The uproar over Time Magazine‘s latest cover – the one showing a nearly 4 years old boy nursing (admittedly unusual for the U.S.)- seems strange to me, primarily because nursing is natural, good for the child’s short-term and long-term health, and an intimately personal decision.
Perhaps it’s just the age of the boy. Yet I remember my mother talking about various “country” cousins who nursed until they were about 4 years old. The “standard” age of weaning undoubtedly varies greatly by country, generation, socioeconomic status, and family preference.
Listening to the hullabaloo reminded me that many of us who gave birth in the ’70s had to fight to have drug-free childbirth, to have our partners with us during labor and delivery, and to nurse our babies outside the privacy of our homes.
- The hospital where I delivered almost 33 years ago had only just stopped its practice of strapping the ankles and wrists of women delivering.
- One generation earlier women were routinely anesthetized; that was my mother’s experience delivering in the 1950s U.S.
- The generation or two before my mother, women in labor and delivery wore “modesty pants.” I’ve only seen pictures of them; “pants” is a bit of a misnomer as they are not secured around the waist or hips. They looked a bit like a sweater: the woman’s legs went in the arms, and what would be the span across the back of a sweater covered her genitalia. The baby would come out a large slit in the modesty pants just big enough for the baby but not so big the woman would be “exposed” to the hospital personnel, including the doctor and nurses. (No, I kid you not. Academics who do historical research stumble across the most unusual forgotten bits of history!)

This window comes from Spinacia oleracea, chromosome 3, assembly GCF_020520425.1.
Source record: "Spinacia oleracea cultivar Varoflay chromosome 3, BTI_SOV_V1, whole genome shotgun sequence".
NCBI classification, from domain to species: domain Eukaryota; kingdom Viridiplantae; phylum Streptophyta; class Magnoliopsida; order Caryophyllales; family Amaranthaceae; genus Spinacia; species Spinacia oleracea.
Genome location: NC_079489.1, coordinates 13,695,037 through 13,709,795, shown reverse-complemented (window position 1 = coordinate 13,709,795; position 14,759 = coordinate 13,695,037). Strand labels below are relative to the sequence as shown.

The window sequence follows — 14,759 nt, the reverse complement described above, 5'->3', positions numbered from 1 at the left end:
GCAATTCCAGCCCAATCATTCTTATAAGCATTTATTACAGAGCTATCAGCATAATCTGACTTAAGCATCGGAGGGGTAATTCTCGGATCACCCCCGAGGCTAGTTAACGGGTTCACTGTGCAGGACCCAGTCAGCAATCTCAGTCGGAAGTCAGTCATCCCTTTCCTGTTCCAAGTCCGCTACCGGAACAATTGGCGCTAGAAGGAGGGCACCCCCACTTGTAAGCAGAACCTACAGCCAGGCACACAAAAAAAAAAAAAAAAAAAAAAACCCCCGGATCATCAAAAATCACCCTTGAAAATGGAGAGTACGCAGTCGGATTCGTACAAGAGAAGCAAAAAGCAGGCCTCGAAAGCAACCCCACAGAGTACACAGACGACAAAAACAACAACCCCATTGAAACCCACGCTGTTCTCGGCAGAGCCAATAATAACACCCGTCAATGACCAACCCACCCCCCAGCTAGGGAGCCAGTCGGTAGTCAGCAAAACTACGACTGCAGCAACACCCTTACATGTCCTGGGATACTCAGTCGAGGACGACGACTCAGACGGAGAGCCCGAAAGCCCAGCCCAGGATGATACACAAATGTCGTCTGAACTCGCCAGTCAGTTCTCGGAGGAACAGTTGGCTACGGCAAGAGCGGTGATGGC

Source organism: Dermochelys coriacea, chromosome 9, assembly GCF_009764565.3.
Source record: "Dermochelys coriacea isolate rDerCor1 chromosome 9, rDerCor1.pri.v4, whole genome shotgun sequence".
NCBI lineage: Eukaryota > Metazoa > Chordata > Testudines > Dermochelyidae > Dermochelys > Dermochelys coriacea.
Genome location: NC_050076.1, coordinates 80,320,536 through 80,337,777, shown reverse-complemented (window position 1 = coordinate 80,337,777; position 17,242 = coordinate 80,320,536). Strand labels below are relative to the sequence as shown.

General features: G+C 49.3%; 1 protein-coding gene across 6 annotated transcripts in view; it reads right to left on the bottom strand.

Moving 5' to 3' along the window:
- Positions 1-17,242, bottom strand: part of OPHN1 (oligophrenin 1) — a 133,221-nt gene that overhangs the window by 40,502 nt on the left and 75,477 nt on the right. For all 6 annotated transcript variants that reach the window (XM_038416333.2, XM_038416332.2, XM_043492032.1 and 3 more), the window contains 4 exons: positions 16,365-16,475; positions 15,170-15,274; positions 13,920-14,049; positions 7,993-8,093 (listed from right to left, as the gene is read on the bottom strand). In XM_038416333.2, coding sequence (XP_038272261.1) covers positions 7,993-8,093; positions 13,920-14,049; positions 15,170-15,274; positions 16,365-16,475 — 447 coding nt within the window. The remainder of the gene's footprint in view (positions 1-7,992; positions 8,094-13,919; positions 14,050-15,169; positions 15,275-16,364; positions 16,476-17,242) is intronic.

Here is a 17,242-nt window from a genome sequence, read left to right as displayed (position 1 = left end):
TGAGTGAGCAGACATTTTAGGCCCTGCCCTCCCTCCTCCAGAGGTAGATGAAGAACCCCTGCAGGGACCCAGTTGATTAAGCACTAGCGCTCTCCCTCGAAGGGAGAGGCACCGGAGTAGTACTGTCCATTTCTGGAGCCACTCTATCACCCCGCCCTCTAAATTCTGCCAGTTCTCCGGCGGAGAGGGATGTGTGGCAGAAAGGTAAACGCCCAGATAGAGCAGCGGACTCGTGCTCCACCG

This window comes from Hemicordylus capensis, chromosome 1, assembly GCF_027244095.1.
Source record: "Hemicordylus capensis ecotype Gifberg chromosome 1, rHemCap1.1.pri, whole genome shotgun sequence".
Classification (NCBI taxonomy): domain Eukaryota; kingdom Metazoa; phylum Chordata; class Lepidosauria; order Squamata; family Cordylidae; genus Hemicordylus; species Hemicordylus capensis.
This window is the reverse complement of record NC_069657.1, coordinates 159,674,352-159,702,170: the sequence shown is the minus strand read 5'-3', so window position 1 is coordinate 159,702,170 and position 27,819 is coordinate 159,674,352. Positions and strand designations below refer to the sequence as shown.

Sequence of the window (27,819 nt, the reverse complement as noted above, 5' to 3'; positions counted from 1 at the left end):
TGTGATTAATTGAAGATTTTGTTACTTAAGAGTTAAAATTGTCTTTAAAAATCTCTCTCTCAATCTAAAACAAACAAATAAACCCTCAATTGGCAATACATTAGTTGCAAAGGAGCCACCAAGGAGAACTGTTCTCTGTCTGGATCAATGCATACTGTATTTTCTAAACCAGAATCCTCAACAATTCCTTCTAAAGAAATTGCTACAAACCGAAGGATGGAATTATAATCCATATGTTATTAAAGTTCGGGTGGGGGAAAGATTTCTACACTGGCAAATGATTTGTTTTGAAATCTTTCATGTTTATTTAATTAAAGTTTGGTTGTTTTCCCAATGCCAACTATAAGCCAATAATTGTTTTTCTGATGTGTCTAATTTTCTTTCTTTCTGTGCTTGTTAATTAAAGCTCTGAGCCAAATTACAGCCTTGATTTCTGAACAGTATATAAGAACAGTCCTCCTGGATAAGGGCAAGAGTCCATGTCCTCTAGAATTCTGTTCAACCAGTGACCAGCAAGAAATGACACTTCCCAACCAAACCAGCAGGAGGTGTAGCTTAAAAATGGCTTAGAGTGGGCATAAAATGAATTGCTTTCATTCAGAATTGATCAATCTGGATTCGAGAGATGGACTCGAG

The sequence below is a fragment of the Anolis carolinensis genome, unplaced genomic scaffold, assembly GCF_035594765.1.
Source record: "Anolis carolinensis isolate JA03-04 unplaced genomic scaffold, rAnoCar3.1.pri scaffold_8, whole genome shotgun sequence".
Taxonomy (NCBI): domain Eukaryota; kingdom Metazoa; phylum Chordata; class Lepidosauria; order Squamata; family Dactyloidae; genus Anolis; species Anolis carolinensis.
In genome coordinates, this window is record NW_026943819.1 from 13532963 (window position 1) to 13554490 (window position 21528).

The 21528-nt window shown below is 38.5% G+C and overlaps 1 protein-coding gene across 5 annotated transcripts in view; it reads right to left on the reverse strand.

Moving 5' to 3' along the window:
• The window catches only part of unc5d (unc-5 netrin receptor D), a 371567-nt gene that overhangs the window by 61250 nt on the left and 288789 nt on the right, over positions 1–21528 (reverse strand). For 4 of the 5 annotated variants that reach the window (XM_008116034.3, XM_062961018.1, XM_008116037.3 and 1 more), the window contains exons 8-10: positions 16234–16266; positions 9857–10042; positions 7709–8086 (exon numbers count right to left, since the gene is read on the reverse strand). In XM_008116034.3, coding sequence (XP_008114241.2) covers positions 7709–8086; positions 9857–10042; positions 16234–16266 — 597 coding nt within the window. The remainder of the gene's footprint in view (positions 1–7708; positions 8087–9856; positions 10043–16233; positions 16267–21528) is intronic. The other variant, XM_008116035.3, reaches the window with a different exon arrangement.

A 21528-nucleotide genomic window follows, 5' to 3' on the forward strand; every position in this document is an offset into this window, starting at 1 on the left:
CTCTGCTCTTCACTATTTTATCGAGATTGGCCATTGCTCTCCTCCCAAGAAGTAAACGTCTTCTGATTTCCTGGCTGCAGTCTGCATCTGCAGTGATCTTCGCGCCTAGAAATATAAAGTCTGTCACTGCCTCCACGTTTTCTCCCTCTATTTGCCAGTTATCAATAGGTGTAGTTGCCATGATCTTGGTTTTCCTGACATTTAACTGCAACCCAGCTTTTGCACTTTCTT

I digress. When I was pregnant, I knit a short poncho so I could nurse in public but privately and without worrying about holding up the covering. It didn’t always work.
One day as I waited for the bus, my 8 month old baby in my arms, she started to fuss and tug at my shirt. As we boarded, I hoped she could wait until we got home. Nope. My attempts to distract her were futile, and so before she worked herself up to ear-splitting wails, I put her under the little knit poncho. She quieted down instantly as she started to nurse.
The bus was crowded but I had a window seat; my right arm supported her head and shoulders. On my right sat a young man; I could tell he was military. (There was a large naval base close by.) After about four minutes of quietly and happily nursing, my daughter decided she was done. As I looked out the window engrossed in watching the sailboats, with a quick jerk of her right hand she pushed the poncho out of her way and simultaneously, with her left, shoved my breast away from her mouth (pointing it past her head). I was exposed.
The milk, of course, kept on a’coming – spraying all over the bare left arm of the man next to me. Feeling the spurt of warm liquid on his arm, he looked down and – well, saw everything. Holding his arm out as if acid were burning into it, he started loudly moaning “No, no, no, no.” I quickly pulled out a cloth diaper and started patting his arm, trying to calm him down by murmuring, “Don’t worry. It’s just a bit of breast milk.”
By that point he was literally gagging. He jumped off his seat at the next stop and quickly ran out the door. Probably scarred him for life, poor guy. Despite my intentions to the contrary, I weaned my daughter before she was a year old.
Of course, 26 years later when my daughter announced she was pregnant, I immediately started knitting her a lovely “nursing shawl.” She was puzzled by it until I explained, and then she showed me the very nice shirts, blouses, covers, etc. designed for nursing mothers. (She used the shawl simply to keep warm, not modestly covered.)